Solar batteries are not essential for a solar panel setup, but it does come in very handy if you want to store excess energy. In fact, considering you spend most of your day at work, which makes it difficult to really utilize solar energy, having a battery bank makes sense. It means you get to come home and make the most out of your investment. The lights can be on all night, even if the grid fails. And what about not worrying about food going off in the fridge?
Even if you have a business that requires electricity during the night, solar batteries are perfect. Because if you have a sufficient battery bank, a lot of the excess energy harvested throughout the day can be used without costing you anything. On this page, we are going to go to take a deeper look at your solar battery options. In other words, we’ll be covering:
- What to know about solar batteries
- The different types of solar batteries
- What should you be looking for in a solar battery bank
What to know about Solar Batteries
As mentioned earlier, it is not mandatory for a solar panel system to run with batteries. In fact, you don’t need solar panels to utilize a battery bank. Why? Because you can store energy from solar or the grid, the choice is yours.
If you only want solar power on demand then that’s the setup you should go with. However, some people enjoy the idea of having stored energy, especially when the sun isn’t shining and the grid is showing signs of bombing out. But what are solar batteries really capable of?
You’ll find several different types (which are discussed in more detail in a minute) and depending on your choice, you get different capabilities. For example, the conventional lead-acid battery is the cheapest on the market. But it’s also the less efficient and come with certain hazards. And compared to the choices you get on Solar Advice, there is no point in even looking at conventional lead-acid batteries anymore. Everything from storage capabilities and discharging changes with your options, meaning you can truly customize the type of solar panel setup you want.
If you use the right battery bank, you can store energy for a few days. But if you don’t think you’ll need it, a smaller battery bank can serve for the night time until the next morning. Solar batteries are typically placed out of sight and you don’t hear them working. Plus, they can stay efficient for up to 10 years. Although, it should be noted that the lead-crystal batteries can be useful for up to 18 years.
The Different Types of Solar Batteries
As promised, we are going to take a look at the different solar battery options and help you make the best decision.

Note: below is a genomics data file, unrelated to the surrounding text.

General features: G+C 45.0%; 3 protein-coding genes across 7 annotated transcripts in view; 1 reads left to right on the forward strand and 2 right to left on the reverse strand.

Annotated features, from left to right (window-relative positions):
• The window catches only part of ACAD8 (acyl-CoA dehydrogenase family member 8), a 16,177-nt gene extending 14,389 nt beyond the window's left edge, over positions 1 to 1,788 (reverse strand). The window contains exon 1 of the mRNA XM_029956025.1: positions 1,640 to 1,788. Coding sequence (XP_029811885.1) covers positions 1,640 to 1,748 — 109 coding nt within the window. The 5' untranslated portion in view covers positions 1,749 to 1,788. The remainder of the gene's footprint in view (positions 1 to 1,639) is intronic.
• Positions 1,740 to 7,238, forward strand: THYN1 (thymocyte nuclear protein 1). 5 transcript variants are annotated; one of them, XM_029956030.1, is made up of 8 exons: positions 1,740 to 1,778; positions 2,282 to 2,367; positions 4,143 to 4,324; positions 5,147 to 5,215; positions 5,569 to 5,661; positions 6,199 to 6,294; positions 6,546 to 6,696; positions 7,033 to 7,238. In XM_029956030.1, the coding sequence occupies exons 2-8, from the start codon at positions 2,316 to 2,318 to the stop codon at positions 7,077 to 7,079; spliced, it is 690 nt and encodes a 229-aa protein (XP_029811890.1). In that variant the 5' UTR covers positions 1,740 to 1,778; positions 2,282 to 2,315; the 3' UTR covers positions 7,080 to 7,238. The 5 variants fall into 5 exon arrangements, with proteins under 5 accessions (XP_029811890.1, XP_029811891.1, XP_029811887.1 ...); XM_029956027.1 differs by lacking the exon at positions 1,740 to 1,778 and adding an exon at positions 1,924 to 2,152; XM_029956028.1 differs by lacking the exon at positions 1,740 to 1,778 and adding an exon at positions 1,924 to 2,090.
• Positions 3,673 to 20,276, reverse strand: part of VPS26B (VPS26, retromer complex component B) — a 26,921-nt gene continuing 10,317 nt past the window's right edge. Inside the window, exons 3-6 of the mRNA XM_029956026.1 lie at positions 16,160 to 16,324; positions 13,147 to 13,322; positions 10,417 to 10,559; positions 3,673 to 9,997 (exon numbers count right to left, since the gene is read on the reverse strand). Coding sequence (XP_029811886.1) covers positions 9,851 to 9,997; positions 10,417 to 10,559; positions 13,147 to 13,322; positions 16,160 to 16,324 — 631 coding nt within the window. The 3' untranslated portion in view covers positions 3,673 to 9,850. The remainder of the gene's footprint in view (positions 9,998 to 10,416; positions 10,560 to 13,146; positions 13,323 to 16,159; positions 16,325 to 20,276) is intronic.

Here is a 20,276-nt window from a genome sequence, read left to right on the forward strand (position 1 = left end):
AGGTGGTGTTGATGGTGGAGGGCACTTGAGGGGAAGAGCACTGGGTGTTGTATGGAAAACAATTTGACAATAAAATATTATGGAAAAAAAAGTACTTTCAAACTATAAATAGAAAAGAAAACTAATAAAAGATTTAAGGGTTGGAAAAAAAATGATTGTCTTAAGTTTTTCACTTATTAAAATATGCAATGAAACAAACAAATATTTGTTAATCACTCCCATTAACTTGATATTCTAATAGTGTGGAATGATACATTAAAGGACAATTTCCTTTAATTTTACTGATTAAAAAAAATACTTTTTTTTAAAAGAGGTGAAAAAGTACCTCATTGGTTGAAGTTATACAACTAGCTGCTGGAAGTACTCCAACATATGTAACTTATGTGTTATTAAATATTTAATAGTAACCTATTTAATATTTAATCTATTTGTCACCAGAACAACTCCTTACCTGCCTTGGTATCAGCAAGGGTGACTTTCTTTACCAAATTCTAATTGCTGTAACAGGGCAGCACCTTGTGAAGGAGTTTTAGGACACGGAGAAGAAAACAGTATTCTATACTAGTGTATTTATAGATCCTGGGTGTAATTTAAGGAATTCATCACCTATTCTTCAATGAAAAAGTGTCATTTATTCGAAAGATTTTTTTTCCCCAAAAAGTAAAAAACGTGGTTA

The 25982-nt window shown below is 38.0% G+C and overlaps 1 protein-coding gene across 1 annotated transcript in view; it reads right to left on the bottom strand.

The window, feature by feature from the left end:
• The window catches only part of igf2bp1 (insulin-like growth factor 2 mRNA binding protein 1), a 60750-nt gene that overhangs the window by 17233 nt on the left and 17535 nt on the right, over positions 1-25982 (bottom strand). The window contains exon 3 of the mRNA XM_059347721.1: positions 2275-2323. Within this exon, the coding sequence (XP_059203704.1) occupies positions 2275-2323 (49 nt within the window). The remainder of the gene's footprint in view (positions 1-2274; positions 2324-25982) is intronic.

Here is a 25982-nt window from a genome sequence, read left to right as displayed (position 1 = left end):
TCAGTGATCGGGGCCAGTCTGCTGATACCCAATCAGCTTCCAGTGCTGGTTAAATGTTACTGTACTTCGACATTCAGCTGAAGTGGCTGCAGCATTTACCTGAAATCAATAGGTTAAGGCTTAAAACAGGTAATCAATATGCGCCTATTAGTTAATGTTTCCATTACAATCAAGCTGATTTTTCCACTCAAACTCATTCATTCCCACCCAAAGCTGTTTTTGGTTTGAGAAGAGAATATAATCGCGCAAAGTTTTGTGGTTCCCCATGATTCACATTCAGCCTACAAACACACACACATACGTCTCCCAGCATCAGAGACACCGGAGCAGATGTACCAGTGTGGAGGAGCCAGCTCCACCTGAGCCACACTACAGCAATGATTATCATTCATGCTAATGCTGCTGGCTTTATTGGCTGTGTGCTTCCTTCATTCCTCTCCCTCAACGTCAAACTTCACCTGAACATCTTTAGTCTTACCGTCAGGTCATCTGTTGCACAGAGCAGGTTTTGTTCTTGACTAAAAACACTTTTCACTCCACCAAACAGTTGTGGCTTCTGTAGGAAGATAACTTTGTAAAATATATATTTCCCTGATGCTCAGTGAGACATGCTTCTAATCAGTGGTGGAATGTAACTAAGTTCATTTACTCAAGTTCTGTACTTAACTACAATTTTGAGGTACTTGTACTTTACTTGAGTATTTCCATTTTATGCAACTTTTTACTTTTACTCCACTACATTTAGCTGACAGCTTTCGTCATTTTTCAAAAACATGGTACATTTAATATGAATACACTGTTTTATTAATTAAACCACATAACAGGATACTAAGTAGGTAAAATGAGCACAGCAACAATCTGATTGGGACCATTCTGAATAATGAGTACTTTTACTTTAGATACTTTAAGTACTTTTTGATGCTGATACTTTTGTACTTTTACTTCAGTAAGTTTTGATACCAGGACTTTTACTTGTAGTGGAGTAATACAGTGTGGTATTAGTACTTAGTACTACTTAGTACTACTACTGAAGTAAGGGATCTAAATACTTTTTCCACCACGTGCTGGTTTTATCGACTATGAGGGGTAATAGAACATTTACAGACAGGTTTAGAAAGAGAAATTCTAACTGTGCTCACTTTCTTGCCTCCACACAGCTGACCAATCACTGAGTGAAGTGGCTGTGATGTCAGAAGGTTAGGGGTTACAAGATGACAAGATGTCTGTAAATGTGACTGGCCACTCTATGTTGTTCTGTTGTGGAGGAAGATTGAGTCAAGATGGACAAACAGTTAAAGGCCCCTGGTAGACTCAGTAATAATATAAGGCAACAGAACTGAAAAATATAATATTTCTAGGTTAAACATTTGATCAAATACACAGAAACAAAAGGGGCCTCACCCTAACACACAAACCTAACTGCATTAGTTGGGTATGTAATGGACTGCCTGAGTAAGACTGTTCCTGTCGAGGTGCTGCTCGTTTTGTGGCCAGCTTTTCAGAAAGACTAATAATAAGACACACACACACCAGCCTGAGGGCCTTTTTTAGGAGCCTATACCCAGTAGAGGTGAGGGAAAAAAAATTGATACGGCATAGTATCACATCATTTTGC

With low internal resistance and a high current delivery, AGM solar batteries are efficient, durable, and cost effective. If the quality of the battery is in tact, you can have peace of mind this battery will handle all the storage you need. The most powerful one currently available at Solar Advice is the OmniPower 240Ah 12V Sealed Battery. It’s got a cycle life of 12 years, a max output charge of 600W, it’s very safe to use and comes at a budget-based price. In case you are wondering about the manufacturing quality, Omnipower’s storage technology comes with two decades of research and testing.
Lead-crystal batteries are known for their long cycle life, and for being much more efficient than their conventional lead-acid counterparts. This particular solar battery puts out 800 W and can last 18 years. Of course, you can expect great durability and efficiency levels, but the high current discharge without putting strain on the overall health of the battery really makes it a “powerful” investment.
Without getting too technical, lithium-ion batteries are the way of the future. They are used in several different areas, such as telecommunications, and with good reason. They are lightweight, more efficient, and they have more appealing designs. A good example would be the Tesla Powerwall, which puts out a massive 6.4kWH, it looks incredible, and it comes with a 10 year warranty.
What should You be Looking for?
The main objective here is to get the most bang for your buck. But you also want to be practical and keep the long-run in mind. So, if you are planning on going off the grid, you are going to require extensive battery capacity, and the most practical choice will be one from the lithium-ion range.
But if you are looking to keep the battery bank on a small scale, the AGM and lead-crystal options will most likely be a better choice. The good thing is that you have a range of options at your disposal. All you have to do is assess your storage needs and compare them to battery capabilities.